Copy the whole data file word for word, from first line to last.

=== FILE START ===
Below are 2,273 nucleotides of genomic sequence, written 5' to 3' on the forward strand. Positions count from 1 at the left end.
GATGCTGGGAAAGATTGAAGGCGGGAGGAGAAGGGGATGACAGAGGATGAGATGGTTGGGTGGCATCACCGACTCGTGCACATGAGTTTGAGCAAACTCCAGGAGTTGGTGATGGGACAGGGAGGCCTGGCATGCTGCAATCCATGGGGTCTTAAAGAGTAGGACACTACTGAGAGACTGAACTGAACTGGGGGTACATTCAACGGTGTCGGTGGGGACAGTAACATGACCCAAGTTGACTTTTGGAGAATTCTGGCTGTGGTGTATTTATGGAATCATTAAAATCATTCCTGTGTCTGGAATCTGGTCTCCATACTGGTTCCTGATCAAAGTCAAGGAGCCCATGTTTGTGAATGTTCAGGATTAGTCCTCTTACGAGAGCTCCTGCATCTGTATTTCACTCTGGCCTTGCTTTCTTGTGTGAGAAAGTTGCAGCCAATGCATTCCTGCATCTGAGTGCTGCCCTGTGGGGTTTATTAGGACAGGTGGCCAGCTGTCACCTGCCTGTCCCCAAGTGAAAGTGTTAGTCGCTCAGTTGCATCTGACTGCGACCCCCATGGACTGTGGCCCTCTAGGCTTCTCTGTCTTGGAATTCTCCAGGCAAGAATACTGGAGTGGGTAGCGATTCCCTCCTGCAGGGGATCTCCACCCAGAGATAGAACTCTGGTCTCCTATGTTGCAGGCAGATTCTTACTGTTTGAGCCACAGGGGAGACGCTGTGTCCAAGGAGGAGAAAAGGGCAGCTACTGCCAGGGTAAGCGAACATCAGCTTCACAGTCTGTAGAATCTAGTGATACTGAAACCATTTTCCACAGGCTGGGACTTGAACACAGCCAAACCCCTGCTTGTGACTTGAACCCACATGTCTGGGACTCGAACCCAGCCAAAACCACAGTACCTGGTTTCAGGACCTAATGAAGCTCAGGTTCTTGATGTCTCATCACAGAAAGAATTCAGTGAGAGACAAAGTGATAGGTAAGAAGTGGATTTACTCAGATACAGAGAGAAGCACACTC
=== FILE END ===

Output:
Below are 2,273 nucleotides of genomic sequence, written 5' to 3' on the forward strand. Positions count from 1 at the left end.
GATGCTGGGAAAGATTGAAGGCGGGAGGAGAAGGGGATGACAGAGGATGAGATGGTTGGGTGGCATCACCGACTCGTGCACATGAGTTTGAGCAAACTCCAGGAGTTGGTGATGGGACAGGGAGGCCTGGCATGCTGCAATCCATGGGGTCTTAAAGAGTAGGACACTACTGAGAGACTGAACTGAACTGGGGGTACATTCAACGGTGTCGGTGGGGACAGTAACATGACCCAAGTTGACTTTTGGAGAATTCTGGCTGTGGTGTATTTATGGAATCATTAAAATCATTCCTGTGTCTGGAATCTGGTCTCCATACTGGTTCCTGATCAAAGTCAAGGAGCCCATGTTTGTGAATGTTCAGGATTAGTCCTCTTACGAGAGCTCCTGCATCTGTATTTCACTCTGGCCTTGCTTTCTTGTGTGAGAAAGTTGCAGCCAATGCATTCCTGCATCTGAGTGCTGCCCTGTGGGGTTTATTAGGACAGGTGGCCAGCTGTCACCTGCCTGTCCCCAAGTGAAAGTGTTAGTCGCTCAGTTGCATCTGACTGCGACCCCCATGGACTGTGGCCCTCTAGGCTTCTCTGTCTTGGAATTCTCCAGGCAAGAATACTGGAGTGGGTAGCGATTCCCTCCTGCAGGGGATCTCCACCCAGAGATAGAACTCTGGTCTCCTATGTTGCAGGCAGATTCTTACTGTTTGAGCCACAGGGGAGACGCTGTGTCCAAGGAGGAGAAAAGGGCAGCTACTGCCAGGGTAAGCGAACATCAGCTTCACAGTCTGTAGAATCTAGTGATACTGAAACCATTTTCCACAGGCTGGGACTTGAACACAGCCAAACCCCTGCTTGTGACTTGAACCCACATGTCTGGGACTCGAACCCAGCCAAAACCACAGTACCTGGTTTCAGGACCTAATGAAGCTCAGGTTCTTGATGTCTCATCACAGAAAGAATTCAGTGAGAGACAAAGTGATAGGTAAGAAGTGGATTTACTCAGATACAGAGAGAAGCACACTC